As the largest British-owned airport operator, the Manchester Airport Group (MAG) play a major role in UK aviation, contributing £3.2 billion to the UK economy and supporting over 130,000 jobs. Over 65 airlines offer direct flights to over 180 destinations worldwide, connecting around 19 million passengers to every continent.
Based on our experience in the Aviation sector, we have been able to implement a software solution involving the phased integration of intercom and panic alarms, thereby limiting any disruption to the day to day operations of the Airport.
The Cortech software provides intercom integration for lift emergency and service yard communications. Managing the intercoms through one integrated event based software solution has brought about an efficient and cost effective procedure for controlling the access for vehicles in some restricted areas of the Airport. All calls are logged with the intercom and General Alarm System, a process which is enhanced further with the integration of new vehicle logging software.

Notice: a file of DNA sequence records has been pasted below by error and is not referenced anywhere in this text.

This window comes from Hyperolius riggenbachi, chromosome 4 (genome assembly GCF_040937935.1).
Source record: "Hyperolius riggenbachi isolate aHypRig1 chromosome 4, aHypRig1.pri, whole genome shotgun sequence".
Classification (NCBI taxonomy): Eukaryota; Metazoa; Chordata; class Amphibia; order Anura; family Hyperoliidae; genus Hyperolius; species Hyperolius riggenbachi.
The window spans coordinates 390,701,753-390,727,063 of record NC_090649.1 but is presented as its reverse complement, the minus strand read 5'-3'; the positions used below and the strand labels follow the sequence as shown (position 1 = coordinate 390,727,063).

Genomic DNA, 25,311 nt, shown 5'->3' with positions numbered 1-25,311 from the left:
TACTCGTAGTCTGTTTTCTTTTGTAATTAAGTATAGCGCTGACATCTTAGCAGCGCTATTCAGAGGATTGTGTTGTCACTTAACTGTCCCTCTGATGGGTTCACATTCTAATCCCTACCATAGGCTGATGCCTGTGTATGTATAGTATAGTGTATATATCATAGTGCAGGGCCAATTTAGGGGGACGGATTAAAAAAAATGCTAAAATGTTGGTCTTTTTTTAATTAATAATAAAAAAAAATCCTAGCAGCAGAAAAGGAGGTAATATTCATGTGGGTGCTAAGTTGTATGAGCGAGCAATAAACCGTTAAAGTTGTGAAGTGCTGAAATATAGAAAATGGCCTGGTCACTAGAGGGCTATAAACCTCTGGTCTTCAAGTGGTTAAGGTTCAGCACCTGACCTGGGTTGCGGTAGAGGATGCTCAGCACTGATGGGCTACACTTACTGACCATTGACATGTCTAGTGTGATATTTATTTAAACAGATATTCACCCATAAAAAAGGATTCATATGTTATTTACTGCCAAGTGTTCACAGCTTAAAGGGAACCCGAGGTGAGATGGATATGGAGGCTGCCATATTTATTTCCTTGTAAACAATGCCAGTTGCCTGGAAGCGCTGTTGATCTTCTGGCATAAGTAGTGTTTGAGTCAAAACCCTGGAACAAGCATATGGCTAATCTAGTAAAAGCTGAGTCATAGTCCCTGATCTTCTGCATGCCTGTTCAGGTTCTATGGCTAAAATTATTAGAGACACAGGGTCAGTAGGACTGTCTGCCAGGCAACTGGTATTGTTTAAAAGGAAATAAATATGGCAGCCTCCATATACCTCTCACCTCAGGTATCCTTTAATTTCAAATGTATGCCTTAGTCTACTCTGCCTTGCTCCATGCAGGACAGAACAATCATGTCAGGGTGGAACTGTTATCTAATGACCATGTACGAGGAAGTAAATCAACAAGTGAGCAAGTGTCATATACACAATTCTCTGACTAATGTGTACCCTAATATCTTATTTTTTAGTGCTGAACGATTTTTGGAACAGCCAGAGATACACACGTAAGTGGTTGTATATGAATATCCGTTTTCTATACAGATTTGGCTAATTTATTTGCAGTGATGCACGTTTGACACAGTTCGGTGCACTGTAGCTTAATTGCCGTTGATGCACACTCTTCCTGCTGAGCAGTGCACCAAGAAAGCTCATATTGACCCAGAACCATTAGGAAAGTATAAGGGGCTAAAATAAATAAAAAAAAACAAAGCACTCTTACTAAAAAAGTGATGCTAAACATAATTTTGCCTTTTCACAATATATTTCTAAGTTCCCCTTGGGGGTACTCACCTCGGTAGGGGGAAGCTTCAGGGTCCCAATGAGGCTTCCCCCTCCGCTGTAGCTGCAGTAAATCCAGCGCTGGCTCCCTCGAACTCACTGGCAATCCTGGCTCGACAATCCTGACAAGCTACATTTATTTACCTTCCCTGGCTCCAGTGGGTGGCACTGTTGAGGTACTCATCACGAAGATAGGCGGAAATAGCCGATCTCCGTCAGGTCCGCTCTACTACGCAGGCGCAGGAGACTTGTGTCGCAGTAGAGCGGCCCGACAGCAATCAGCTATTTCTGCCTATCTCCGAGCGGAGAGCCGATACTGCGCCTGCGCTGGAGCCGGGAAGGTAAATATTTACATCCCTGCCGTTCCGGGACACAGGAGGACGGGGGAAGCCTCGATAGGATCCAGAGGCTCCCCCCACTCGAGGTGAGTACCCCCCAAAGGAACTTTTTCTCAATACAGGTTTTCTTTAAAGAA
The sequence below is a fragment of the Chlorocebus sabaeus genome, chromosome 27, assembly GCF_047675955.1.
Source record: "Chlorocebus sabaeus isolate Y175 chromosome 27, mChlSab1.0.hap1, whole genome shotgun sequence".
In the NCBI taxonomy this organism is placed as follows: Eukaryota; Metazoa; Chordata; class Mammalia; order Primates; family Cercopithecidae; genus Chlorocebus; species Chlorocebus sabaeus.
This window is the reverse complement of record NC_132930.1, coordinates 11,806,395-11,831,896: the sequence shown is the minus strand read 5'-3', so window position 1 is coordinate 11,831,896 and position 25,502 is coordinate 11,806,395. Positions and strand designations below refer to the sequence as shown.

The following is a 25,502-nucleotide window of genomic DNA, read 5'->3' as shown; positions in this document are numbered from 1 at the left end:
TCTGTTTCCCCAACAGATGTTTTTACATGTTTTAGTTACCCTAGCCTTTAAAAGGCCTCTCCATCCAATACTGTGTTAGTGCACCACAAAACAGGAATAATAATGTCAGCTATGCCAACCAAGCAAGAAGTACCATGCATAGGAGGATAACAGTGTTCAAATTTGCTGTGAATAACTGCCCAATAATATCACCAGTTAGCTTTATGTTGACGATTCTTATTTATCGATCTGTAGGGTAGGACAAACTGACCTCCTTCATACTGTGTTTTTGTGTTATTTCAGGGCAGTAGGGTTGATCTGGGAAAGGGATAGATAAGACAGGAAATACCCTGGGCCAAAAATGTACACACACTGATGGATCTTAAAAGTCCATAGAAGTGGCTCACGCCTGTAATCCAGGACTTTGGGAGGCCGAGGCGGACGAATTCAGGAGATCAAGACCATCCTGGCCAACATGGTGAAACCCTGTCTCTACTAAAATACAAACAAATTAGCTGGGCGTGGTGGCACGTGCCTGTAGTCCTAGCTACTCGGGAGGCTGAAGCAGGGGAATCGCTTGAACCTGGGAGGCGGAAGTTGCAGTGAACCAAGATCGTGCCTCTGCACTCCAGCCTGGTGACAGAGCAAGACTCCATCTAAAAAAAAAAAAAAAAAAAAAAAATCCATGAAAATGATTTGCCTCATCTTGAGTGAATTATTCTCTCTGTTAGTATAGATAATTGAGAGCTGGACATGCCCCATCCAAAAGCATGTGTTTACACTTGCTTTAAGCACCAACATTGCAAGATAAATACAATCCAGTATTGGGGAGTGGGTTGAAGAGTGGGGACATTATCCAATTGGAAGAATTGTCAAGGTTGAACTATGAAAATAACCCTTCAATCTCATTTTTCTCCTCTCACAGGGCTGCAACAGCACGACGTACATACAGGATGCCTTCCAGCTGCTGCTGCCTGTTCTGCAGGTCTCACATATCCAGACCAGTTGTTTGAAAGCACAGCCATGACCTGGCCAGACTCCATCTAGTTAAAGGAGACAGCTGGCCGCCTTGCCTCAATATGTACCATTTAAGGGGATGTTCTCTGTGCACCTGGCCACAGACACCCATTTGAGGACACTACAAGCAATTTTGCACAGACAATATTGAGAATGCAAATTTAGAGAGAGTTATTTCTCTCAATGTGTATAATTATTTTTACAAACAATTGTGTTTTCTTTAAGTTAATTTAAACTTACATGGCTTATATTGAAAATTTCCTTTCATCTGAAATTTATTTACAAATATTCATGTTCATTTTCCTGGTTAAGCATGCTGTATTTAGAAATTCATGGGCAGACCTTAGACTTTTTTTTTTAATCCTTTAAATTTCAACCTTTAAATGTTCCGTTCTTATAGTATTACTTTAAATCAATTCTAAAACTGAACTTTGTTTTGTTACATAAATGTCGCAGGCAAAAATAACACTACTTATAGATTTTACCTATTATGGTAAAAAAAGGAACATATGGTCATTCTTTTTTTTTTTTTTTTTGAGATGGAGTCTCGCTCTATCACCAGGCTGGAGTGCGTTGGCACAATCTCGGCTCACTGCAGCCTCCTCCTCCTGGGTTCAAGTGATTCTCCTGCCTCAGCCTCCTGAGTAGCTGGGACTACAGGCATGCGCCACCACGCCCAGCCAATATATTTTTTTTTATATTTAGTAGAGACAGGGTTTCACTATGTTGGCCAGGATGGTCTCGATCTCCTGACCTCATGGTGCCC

As part of the Airport’s public space management, Datalog also integrates with numerous panic alarms for a wide range of passenger facing desks. The software provides a comprehensive system for alarm call management, enabling a fast and effective response to any events that occur.
Geoff Densham, Project Manager for Manchester Airport PLC commented:
“The Datalog software has enhanced our operational efficiency for handling alarms in key areas of the Airport. This integration initiative has also created a cost effective single point of operation for our lift emergency, service yard intercoms and panic alarms within specific passenger areas. Importantly as a modular platform the software is scalable, enabling the Airport to deploy the latest technology as part of its evolving requirements.”
Datalog provides a fully accountable and seamless process for managing alarms and events. All actions on the system are recorded, which is a very powerful tool in determining the sequence of events when any historical analysis is required.